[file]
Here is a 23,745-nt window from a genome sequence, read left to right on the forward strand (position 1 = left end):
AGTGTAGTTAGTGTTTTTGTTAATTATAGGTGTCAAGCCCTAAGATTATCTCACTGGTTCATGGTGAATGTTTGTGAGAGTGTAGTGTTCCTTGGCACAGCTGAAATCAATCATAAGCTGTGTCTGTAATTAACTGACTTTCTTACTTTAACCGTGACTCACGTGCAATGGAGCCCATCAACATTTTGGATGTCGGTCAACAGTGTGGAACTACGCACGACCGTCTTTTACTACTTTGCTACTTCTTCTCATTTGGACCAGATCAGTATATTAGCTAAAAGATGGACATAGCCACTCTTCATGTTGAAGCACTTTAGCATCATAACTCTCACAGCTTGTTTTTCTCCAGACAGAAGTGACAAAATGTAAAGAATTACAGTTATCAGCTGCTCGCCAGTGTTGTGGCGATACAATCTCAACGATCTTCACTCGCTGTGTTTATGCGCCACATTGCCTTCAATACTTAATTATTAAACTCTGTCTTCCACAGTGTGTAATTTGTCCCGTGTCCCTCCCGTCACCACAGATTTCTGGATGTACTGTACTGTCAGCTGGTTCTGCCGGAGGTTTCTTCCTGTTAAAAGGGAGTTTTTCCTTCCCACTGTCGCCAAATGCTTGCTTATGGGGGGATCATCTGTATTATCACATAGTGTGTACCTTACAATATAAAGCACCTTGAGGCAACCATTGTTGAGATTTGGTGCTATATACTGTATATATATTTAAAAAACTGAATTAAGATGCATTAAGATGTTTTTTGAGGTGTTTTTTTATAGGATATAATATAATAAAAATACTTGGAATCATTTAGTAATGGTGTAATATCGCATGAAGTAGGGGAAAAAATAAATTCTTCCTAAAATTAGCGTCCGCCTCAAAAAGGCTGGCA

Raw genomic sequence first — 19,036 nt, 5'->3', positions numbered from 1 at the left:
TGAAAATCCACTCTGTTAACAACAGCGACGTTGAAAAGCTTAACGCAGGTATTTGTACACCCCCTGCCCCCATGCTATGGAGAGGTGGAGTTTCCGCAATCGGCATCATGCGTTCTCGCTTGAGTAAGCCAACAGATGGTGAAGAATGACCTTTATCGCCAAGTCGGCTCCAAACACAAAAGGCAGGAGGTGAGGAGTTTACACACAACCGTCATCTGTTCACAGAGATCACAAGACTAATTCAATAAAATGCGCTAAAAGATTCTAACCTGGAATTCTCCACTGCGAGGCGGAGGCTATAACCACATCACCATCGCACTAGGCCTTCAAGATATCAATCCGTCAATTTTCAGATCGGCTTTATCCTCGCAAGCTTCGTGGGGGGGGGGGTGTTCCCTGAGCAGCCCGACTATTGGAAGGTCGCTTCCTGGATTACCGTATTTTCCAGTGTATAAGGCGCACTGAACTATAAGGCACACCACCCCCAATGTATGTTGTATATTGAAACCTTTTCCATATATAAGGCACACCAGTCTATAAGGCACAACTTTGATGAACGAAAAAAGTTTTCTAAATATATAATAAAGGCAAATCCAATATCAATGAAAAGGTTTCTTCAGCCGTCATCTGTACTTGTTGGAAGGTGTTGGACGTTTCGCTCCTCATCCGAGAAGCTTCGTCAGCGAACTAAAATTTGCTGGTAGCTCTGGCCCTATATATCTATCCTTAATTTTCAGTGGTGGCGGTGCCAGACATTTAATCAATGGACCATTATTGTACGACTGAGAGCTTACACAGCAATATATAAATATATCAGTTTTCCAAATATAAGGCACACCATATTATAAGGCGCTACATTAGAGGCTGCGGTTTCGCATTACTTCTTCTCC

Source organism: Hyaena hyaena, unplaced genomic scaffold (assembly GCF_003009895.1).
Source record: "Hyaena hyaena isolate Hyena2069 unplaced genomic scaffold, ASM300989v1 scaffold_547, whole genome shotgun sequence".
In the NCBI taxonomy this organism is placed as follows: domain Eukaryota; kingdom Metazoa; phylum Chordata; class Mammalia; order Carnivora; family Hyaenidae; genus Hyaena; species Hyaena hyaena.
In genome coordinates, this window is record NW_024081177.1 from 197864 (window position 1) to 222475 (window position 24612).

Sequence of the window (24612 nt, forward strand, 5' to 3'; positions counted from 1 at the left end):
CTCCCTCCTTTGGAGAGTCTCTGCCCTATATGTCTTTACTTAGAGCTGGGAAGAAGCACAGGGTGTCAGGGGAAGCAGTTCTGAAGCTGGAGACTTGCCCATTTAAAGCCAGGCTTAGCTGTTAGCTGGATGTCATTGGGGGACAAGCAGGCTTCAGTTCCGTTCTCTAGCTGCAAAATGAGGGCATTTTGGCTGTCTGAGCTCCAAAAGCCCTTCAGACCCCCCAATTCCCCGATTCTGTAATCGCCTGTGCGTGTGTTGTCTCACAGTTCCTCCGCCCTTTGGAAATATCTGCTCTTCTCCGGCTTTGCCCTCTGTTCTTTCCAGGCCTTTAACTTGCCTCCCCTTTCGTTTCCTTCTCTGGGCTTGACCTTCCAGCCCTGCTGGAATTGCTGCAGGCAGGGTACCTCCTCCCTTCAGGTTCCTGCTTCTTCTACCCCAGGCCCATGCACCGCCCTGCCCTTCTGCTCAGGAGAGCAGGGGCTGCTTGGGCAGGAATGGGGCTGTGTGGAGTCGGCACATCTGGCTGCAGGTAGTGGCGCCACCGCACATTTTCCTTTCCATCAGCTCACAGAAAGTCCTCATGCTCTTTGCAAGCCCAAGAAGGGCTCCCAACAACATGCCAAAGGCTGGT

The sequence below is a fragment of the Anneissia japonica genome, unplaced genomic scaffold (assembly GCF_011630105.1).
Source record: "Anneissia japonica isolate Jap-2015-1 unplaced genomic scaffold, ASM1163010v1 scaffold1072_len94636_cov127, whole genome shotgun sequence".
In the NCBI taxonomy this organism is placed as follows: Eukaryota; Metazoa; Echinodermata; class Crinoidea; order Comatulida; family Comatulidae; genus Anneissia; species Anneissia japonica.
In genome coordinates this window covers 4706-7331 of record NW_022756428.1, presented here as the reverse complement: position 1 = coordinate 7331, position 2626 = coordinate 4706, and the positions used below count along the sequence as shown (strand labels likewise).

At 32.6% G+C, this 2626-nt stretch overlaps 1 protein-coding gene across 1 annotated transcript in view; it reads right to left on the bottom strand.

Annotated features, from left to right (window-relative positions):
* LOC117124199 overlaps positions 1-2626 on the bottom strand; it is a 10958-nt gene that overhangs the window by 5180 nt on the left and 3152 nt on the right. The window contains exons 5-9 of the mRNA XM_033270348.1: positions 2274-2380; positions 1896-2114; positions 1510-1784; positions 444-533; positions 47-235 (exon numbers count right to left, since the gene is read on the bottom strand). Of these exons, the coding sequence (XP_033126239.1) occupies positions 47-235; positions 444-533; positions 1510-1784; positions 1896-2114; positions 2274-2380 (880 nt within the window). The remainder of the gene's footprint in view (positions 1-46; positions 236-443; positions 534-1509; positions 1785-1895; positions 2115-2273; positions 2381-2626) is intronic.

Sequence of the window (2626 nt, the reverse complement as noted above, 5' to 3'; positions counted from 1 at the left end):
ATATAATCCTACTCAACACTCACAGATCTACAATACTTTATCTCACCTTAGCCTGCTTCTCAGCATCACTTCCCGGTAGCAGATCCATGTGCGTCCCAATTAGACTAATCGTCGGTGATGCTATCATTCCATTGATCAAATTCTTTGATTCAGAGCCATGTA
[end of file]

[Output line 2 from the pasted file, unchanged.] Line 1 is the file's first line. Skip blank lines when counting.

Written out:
AGTGTAGTTAGTGTTTTTGTTAATTATAGGTGTCAAGCCCTAAGATTATCTCACTGGTTCATGGTGAATGTTTGTGAGAGTGTAGTGTTCCTTGGCACAGCTGAAATCAATCATAAGCTGTGTCTGTAATTAACTGACTTTCTTACTTTAACCGTGACTCACGTGCAATGGAGCCCATCAACATTTTGGATGTCGGTCAACAGTGTGGAACTACGCACGACCGTCTTTTACTACTTTGCTACTTCTTCTCATTTGGACCAGATCAGTATATTAGCTAAAAGATGGACATAGCCACTCTTCATGTTGAAGCACTTTAGCATCATAACTCTCACAGCTTGTTTTTCTCCAGACAGAAGTGACAAAATGTAAAGAATTACAGTTATCAGCTGCTCGCCAGTGTTGTGGCGATACAATCTCAACGATCTTCACTCGCTGTGTTTATGCGCCACATTGCCTTCAATACTTAATTATTAAACTCTGTCTTCCACAGTGTGTAATTTGTCCCGTGTCCCTCCCGTCACCACAGATTTCTGGATGTACTGTACTGTCAGCTGGTTCTGCCGGAGGTTTCTTCCTGTTAAAAGGGAGTTTTTCCTTCCCACTGTCGCCAAATGCTTGCTTATGGGGGGATCATCTGTATTATCACATAGTGTGTACCTTACAATATAAAGCACCTTGAGGCAACCATTGTTGAGATTTGGTGCTATATACTGTATATATATTTAAAAAACTGAATTAAGATGCATTAAGATGTTTTTTGAGGTGTTTTTTTATAGGATATAATATAATAAAAATACTTGGAATCATTTAGTAATGGTGTAATATCGCATGAAGTAGGGGAAAAAATAAATTCTTCCTAAAATTAGCGTCCGCCTCAAAAAGGCTGGCA